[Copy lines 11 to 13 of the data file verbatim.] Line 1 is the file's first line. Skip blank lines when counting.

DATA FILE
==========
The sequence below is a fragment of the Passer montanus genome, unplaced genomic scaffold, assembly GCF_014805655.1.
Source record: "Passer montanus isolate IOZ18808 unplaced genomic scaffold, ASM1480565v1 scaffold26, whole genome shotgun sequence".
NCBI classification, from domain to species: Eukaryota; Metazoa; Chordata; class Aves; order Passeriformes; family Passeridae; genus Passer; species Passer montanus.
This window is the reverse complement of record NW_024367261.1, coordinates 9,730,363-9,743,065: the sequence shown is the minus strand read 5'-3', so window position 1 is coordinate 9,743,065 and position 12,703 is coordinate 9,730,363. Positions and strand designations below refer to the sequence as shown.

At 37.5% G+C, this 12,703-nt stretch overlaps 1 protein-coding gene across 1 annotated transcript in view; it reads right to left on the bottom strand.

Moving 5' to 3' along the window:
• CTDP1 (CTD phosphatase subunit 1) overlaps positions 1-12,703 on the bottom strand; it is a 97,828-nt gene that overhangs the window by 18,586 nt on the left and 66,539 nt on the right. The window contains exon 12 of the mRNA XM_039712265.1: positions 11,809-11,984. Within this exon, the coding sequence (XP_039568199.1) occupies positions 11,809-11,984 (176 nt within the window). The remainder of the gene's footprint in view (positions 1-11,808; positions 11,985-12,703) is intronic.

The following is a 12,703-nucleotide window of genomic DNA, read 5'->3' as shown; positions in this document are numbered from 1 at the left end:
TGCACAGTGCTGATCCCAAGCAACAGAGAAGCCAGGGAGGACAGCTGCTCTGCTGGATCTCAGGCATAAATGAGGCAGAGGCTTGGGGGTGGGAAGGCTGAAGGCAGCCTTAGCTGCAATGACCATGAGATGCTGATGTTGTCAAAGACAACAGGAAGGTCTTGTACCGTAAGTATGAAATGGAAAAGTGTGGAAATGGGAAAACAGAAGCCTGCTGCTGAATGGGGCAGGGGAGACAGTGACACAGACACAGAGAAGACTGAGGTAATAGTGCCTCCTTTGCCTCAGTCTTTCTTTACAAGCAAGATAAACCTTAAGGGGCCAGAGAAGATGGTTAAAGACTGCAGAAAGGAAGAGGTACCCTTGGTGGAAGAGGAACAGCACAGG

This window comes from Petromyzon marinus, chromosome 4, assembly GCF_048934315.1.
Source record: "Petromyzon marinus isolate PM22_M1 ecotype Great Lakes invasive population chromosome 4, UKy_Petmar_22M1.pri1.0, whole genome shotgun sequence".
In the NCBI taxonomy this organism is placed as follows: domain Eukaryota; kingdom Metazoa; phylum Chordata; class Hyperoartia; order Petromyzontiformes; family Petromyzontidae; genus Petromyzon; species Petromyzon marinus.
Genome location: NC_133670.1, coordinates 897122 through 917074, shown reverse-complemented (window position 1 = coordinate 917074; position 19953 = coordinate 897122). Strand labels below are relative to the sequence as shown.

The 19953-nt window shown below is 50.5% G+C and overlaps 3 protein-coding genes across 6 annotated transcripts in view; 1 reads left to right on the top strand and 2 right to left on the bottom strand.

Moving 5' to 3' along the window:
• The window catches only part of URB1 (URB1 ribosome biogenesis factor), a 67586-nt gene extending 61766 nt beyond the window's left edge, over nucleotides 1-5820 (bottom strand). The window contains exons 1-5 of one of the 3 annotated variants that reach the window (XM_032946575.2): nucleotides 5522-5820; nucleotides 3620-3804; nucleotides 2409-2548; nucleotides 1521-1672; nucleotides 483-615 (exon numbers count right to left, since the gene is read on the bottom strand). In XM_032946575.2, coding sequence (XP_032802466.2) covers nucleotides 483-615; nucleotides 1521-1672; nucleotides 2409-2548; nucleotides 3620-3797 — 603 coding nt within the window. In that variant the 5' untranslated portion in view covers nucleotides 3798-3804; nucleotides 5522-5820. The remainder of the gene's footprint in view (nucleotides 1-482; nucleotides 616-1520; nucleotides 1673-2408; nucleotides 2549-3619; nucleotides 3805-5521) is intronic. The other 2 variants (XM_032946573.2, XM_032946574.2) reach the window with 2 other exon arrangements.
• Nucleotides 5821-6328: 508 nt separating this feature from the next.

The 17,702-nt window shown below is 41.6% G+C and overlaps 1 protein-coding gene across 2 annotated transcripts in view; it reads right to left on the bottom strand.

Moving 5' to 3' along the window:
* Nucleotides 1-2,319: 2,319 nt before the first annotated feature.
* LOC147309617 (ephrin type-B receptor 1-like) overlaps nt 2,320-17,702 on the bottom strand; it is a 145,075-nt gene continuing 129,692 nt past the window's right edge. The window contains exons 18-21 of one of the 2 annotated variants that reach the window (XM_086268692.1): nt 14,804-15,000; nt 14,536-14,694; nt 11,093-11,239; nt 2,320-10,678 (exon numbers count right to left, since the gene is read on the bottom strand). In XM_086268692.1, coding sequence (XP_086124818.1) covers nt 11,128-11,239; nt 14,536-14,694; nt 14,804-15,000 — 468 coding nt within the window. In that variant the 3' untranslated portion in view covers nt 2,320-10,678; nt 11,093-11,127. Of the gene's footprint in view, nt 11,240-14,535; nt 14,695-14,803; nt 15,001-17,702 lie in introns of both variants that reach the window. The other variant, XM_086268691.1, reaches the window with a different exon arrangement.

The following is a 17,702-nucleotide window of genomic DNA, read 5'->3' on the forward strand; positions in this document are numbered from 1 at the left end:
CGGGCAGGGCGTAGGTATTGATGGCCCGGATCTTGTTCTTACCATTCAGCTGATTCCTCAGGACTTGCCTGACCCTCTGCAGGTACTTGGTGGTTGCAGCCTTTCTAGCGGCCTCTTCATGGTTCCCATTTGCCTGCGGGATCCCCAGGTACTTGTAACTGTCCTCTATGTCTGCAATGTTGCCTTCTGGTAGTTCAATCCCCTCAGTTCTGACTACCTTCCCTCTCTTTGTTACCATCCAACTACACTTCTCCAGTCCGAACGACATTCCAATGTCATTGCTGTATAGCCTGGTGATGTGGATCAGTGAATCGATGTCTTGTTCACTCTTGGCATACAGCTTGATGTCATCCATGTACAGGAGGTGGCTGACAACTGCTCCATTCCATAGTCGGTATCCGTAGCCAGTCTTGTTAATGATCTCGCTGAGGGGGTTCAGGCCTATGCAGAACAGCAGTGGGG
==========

Source record: "Petromyzon marinus isolate PM22_M1 ecotype Great Lakes invasive population chromosome 4, UKy_Petmar_22M1.pri1.0, whole genome shotgun sequence".
In the NCBI taxonomy this organism is placed as follows: domain Eukaryota; kingdom Metazoa; phylum Chordata; class Hyperoartia; order Petromyzontiformes; family Petromyzontidae; genus Petromyzon; species Petromyzon marinus.
Genome location: NC_133670.1, coordinates 897122 through 917074, shown reverse-complemented (window position 1 = coordinate 917074; position 19953 = coordinate 897122). Strand labels below are relative to the sequence as shown.